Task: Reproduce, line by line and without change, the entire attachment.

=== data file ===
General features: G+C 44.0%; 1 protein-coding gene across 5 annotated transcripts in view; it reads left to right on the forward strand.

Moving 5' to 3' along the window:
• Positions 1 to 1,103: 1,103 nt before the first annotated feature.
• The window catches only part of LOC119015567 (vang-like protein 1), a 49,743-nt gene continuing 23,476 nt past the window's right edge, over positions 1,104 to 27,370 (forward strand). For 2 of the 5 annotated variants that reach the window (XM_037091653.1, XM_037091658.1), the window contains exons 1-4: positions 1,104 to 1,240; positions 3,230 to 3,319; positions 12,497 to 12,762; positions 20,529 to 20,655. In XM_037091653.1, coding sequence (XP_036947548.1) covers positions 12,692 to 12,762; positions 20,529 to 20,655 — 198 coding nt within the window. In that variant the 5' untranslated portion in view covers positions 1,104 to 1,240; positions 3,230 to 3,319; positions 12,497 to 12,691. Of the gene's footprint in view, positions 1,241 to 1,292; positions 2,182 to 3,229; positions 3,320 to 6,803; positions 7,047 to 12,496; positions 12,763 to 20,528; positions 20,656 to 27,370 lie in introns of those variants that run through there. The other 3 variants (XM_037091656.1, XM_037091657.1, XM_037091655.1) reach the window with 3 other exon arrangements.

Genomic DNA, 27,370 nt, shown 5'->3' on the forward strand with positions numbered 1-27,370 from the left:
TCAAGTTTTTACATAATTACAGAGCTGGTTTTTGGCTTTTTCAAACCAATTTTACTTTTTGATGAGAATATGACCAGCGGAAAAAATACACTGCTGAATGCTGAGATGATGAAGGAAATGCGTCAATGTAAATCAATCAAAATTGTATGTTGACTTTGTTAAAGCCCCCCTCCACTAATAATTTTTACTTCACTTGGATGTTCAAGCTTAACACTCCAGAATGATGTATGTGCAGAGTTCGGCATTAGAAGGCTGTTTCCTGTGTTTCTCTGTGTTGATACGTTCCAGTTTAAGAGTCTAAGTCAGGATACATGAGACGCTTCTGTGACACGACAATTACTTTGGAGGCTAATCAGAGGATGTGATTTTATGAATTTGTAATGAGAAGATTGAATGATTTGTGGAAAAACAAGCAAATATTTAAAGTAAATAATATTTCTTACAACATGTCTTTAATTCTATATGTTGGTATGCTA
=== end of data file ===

General features: G+C 44.0%; 1 protein-coding gene across 5 annotated transcripts in view; it reads left to right on the forward strand.

Moving 5' to 3' along the window:
• Positions 1 to 1,103: 1,103 nt before the first annotated feature.
• The window catches only part of LOC119015567 (vang-like protein 1), a 49,743-nt gene continuing 23,476 nt past the window's right edge, over positions 1,104 to 27,370 (forward strand). For 2 of the 5 annotated variants that reach the window (XM_037091653.1, XM_037091658.1), the window contains exons 1-4: positions 1,104 to 1,240; positions 3,230 to 3,319; positions 12,497 to 12,762; positions 20,529 to 20,655. In XM_037091653.1, coding sequence (XP_036947548.1) covers positions 12,692 to 12,762; positions 20,529 to 20,655 — 198 coding nt within the window. In that variant the 5' untranslated portion in view covers positions 1,104 to 1,240; positions 3,230 to 3,319; positions 12,497 to 12,691. Of the gene's footprint in view, positions 1,241 to 1,292; positions 2,182 to 3,229; positions 3,320 to 6,803; positions 7,047 to 12,496; positions 12,763 to 20,528; positions 20,656 to 27,370 lie in introns of those variants that run through there. The other 3 variants (XM_037091656.1, XM_037091657.1, XM_037091655.1) reach the window with 3 other exon arrangements.

Genomic DNA, 27,370 nt, shown 5'->3' on the forward strand with positions numbered 1-27,370 from the left:
TCAAGTTTTTACATAATTACAGAGCTGGTTTTTGGCTTTTTCAAACCAATTTTACTTTTTGATGAGAATATGACCAGCGGAAAAAATACACTGCTGAATGCTGAGATGATGAAGGAAATGCGTCAATGTAAATCAATCAAAATTGTATGTTGACTTTGTTAAAGCCCCCCTCCACTAATAATTTTTACTTCACTTGGATGTTCAAGCTTAACACTCCAGAATGATGTATGTGCAGAGTTCGGCATTAGAAGGCTGTTTCCTGTGTTTCTCTGTGTTGATACGTTCCAGTTTAAGAGTCTAAGTCAGGATACATGAGACGCTTCTGTGACACGACAATTACTTTGGAGGCTAATCAGAGGATGTGATTTTATGAATTTGTAATGAGAAGATTGAATGATTTGTGGAAAAACAAGCAAATATTTAAAGTAAATAATATTTCTTACAACATGTCTTTAATTCTATATGTTGGTATGCTA